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Southern soda bread

All Photos: Kate Williams

Southern Soda Bread


Put some South in your soda bread this St. Patrick's Day

It's early March, which means most of us are either complaining about the weather or plotting out St. Patrick's Day plans. Whether that means cozying up at home with a pot of lamb stew and slice of soda bread or heading out to the bars for green Guiness (please don't), this late winter holiday offers a slightly respite from the stir-crazy nature of the month.

At Southern Kitchen, we're taking a calm approach to the holiday and simply baking up some bread. Soda bread takes very little time at all, and can be made in what feels like mere minutes (especially if you've been spending most of your time baking long-rising no-knead bread and pizza). And it is actually more Southern than you may think.

Soda bread does, of course, come to our kitchens courtesy of Ireland, but, when you think about it, it actually has a lot in common with cornbread. At its most basic, it is made from flour, salt, leavening and buttermilk. Swap in cornmeal for the flour and you'll have the most bare-bones, traditional cornbread you can make. These are breads borne of necessity, made from affordable pantry ingredients and only occasionally doctored up with extras. Sure, most soda breads you'll find bouncing around bakeries this time of year contain all manner of sweeteners and nutty or fruity additions, but, at its core, it is a very basic bread. And a delicious one, if you make it right.
To give our soda bread a slight Southern accent, we've taken a cue from its cousin and added a scoop of yellow cornmeal to the mix. This addition makes for a slightly more dense bread, with a subtle sweetness and hint of nuttiness. We've also followed the direction of the brilliant Stella Parks over at Serious Eats, who makes her soda bread with over a pint of buttermilk — her ultra wet and sticky dough bakes up far more bread-like than the far more common muffin-ish soda breads. You'll be able to slice it for a sandwich or dunk it into a stew without crumbling. Yes, just like yeast bread.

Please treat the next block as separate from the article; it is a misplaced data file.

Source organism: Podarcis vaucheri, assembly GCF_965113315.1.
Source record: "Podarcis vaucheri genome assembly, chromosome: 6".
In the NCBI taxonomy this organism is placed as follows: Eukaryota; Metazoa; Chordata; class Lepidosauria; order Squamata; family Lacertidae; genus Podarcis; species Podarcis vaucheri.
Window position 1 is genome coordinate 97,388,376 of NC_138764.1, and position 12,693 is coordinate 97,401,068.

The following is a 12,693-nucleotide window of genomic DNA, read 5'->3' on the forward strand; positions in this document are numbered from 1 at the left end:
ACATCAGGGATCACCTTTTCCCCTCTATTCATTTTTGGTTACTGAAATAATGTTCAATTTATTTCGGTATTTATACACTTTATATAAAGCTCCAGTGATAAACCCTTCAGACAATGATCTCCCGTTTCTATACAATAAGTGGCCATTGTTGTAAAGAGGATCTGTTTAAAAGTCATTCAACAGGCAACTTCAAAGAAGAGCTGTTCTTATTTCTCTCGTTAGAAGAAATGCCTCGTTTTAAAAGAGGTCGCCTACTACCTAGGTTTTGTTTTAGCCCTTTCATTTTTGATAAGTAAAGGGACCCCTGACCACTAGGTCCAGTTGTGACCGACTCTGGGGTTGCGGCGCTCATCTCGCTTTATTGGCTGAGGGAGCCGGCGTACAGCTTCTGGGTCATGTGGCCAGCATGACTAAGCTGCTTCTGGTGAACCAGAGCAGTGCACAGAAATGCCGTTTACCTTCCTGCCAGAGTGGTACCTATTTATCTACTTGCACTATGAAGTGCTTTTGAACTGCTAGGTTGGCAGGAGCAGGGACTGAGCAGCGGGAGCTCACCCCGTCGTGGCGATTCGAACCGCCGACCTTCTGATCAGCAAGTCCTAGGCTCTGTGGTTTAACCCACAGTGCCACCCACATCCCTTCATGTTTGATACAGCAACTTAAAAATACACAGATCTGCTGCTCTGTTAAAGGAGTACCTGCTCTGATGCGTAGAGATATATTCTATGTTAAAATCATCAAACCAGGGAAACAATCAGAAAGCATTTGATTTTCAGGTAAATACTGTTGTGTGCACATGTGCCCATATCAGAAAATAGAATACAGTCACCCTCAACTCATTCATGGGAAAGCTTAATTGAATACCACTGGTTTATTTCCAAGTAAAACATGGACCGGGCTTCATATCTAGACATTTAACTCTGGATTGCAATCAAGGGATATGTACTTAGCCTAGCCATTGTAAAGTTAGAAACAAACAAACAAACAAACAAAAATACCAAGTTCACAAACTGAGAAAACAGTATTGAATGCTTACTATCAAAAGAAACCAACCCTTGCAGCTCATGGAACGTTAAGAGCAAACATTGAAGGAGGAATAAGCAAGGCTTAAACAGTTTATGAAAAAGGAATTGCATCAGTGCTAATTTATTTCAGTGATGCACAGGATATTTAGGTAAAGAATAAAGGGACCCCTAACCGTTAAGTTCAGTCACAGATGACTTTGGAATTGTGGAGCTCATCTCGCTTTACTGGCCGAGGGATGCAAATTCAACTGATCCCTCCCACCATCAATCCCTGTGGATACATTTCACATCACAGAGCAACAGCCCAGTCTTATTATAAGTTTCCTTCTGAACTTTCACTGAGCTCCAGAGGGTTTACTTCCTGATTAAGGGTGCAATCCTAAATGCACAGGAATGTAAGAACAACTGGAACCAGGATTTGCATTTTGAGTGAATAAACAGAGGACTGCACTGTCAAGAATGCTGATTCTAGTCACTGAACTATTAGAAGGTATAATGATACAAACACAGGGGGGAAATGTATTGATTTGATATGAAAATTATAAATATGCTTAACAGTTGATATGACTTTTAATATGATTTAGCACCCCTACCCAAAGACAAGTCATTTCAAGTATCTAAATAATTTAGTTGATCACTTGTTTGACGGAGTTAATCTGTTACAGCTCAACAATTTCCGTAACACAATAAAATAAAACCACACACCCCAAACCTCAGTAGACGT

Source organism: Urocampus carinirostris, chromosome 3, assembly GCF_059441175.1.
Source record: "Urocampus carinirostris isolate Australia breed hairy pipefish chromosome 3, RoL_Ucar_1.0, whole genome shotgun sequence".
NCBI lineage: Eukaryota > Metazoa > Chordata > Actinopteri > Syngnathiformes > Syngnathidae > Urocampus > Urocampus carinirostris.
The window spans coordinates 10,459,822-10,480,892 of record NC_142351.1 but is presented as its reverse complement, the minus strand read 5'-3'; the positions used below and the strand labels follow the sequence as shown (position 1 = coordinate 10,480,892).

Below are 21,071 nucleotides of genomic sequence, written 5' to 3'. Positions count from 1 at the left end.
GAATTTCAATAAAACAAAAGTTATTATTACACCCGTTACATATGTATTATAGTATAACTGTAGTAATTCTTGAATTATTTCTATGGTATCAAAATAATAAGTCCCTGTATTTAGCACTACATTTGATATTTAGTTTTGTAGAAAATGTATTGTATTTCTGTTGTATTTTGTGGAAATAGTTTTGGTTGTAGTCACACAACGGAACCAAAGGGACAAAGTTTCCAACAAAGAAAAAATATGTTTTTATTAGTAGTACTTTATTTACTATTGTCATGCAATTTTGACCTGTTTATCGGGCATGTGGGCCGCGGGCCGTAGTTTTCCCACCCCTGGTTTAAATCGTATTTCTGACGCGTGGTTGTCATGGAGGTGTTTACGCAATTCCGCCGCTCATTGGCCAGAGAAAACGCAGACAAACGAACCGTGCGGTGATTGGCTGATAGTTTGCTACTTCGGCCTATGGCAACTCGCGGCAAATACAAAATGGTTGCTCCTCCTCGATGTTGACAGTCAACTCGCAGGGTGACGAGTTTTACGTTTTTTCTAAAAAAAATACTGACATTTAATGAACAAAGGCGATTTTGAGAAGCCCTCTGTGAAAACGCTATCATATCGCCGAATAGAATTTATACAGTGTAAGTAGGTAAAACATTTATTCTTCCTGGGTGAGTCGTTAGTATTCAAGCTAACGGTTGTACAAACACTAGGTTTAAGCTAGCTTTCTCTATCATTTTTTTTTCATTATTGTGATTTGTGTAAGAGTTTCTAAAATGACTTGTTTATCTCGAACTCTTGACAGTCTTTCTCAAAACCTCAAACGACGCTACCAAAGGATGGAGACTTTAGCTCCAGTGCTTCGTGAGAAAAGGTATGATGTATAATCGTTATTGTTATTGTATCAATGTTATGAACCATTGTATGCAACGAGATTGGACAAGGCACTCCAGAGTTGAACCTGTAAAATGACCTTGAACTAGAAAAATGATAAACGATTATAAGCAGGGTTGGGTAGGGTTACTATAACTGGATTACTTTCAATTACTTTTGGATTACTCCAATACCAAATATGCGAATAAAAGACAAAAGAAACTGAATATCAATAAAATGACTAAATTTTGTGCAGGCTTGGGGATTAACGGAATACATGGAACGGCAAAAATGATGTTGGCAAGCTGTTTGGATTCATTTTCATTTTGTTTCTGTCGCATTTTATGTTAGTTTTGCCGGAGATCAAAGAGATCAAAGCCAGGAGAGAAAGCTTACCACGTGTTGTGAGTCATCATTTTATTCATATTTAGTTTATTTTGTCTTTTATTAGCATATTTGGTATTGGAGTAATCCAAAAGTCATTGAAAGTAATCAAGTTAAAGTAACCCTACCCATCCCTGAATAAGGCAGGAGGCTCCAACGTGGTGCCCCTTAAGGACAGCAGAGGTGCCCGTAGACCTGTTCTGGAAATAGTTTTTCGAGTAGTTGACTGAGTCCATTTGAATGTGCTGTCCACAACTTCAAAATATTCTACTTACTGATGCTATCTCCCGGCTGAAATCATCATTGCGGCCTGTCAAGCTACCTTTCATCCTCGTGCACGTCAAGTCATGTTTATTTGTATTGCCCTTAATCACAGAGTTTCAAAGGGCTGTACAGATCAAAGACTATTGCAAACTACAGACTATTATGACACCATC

The trick to keeping the dough contained is to bake it in a parchment-lined Dutch oven, or, if you've got it, a deep cast iron skillet with a lid on top. As with our no-knead bread, this vessel traps the steam evaporating from the baking bread, which helps to create a deeply golden brown, crackling crust that'll splinter and fly across your cutting board. Yes, just like good sourdough bread.

In fact, bake this bread once and you may just become addicted to its ease, simplicity and well-rounded flavor. You just may keep baking it long past March 17. And that's a good thing.Southern Soda Bread
Note: We used yellow cornmeal and Diamond Crystal brand kosher salt in this recipe.

Serves: 6 to 8
Hands-on time: 10 minutes
Total time: 90 minutes

2 1/2 cups all-purpose flour
1/2 cup cornmeal
1 3/4 teaspoons kosher salt
1 1/8 teaspoons baking soda
2 1/4 cups buttermilk

Heat the oven to 450 degrees. Line the bottom of a large Dutch oven with parchment paper; it is fine if the paper comes up the sides of the pot.

In a large bowl, thoroughly whisk together the flour, cornmeal, salt and baking soda. Stir in the buttermilk until the dough is moistened and no dry flour remains. The dough will be very sticky.

Pour the dough into the Dutch oven and use a spatula to mold it into the shape of a round loaf. Use a sharp knife to deeply score the loaf into quarters.

Cover the pot and bake until the bread is golden brown, about 45 minutes. Remove the lid and continue to bake until it is deep brown and the center registers 210 degrees, about 10 minutes. Turn the bread out onto a wire rack, remove the parchment paper, and then flip so that the bread is right side-up. Let cool for at least 30 minutes before serving. The bread is best eaten on the same day it is baked, but you can keep it for up to 2 days in an airtight container; toast leftovers before serving.

Author image

Kate Williams is the former editor-in-chief of Southern Kitchen. She was also the on-air personality on our podcast, Sunday Supper. She's worked in food since 2009, including a two-year stint at America’s Test Kitchen. Kate has been a personal chef, recipe developer, the food editor at a hyperlocal news site in Berkeley and a freelance writer for publications such as Serious Eats, Anova Culinary, The Cook’s Cook and Berkeleyside. Kate is also an avid rock climber and occasionally dabbles in long-distance running. She makes a mean peach pie and likes her bourbon neat.